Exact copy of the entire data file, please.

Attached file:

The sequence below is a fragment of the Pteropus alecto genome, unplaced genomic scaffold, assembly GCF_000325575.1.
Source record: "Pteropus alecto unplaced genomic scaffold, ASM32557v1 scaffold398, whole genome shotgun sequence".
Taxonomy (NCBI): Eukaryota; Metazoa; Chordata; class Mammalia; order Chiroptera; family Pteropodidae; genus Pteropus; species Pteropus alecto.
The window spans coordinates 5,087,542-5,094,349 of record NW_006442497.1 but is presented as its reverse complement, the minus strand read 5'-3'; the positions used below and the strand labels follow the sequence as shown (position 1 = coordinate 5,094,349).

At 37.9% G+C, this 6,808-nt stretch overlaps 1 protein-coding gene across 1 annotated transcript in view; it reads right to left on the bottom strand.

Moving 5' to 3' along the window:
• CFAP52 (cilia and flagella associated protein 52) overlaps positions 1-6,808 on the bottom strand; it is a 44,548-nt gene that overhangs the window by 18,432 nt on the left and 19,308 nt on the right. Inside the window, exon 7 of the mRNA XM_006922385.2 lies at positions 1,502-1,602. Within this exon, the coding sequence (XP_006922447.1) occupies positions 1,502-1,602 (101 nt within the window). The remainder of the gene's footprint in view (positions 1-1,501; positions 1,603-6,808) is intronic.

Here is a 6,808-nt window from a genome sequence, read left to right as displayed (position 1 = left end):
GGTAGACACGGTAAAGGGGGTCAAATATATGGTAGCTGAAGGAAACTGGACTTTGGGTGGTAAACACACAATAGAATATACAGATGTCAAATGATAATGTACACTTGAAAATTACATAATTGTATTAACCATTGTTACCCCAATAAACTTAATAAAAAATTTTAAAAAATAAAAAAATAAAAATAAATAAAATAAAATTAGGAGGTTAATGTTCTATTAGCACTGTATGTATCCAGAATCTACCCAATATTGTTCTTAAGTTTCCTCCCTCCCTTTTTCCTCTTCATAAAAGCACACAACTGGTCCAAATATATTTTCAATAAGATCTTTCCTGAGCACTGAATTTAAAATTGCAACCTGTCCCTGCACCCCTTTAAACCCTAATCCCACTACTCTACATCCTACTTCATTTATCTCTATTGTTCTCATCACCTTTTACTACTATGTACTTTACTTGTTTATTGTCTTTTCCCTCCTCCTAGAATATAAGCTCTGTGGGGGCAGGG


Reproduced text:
The sequence below is a fragment of the Pteropus alecto genome, unplaced genomic scaffold, assembly GCF_000325575.1.
Source record: "Pteropus alecto unplaced genomic scaffold, ASM32557v1 scaffold398, whole genome shotgun sequence".
Taxonomy (NCBI): Eukaryota; Metazoa; Chordata; class Mammalia; order Chiroptera; family Pteropodidae; genus Pteropus; species Pteropus alecto.
The window spans coordinates 5,087,542-5,094,349 of record NW_006442497.1 but is presented as its reverse complement, the minus strand read 5'-3'; the positions used below and the strand labels follow the sequence as shown (position 1 = coordinate 5,094,349).

At 37.9% G+C, this 6,808-nt stretch overlaps 1 protein-coding gene across 1 annotated transcript in view; it reads right to left on the bottom strand.

Moving 5' to 3' along the window:
• CFAP52 (cilia and flagella associated protein 52) overlaps positions 1-6,808 on the bottom strand; it is a 44,548-nt gene that overhangs the window by 18,432 nt on the left and 19,308 nt on the right. Inside the window, exon 7 of the mRNA XM_006922385.2 lies at positions 1,502-1,602. Within this exon, the coding sequence (XP_006922447.1) occupies positions 1,502-1,602 (101 nt within the window). The remainder of the gene's footprint in view (positions 1-1,501; positions 1,603-6,808) is intronic.

Here is a 6,808-nt window from a genome sequence, read left to right as displayed (position 1 = left end):
GGTAGACACGGTAAAGGGGGTCAAATATATGGTAGCTGAAGGAAACTGGACTTTGGGTGGTAAACACACAATAGAATATACAGATGTCAAATGATAATGTACACTTGAAAATTACATAATTGTATTAACCATTGTTACCCCAATAAACTTAATAAAAAATTTTAAAAAATAAAAAAATAAAAATAAATAAAATAAAATTAGGAGGTTAATGTTCTATTAGCACTGTATGTATCCAGAATCTACCCAATATTGTTCTTAAGTTTCCTCCCTCCCTTTTTCCTCTTCATAAAAGCACACAACTGGTCCAAATATATTTTCAATAAGATCTTTCCTGAGCACTGAATTTAAAATTGCAACCTGTCCCTGCACCCCTTTAAACCCTAATCCCACTACTCTACATCCTACTTCATTTATCTCTATTGTTCTCATCACCTTTTACTACTATGTACTTTACTTGTTTATTGTCTTTTCCCTCCTCCTAGAATATAAGCTCTGTGGGGGCAGGG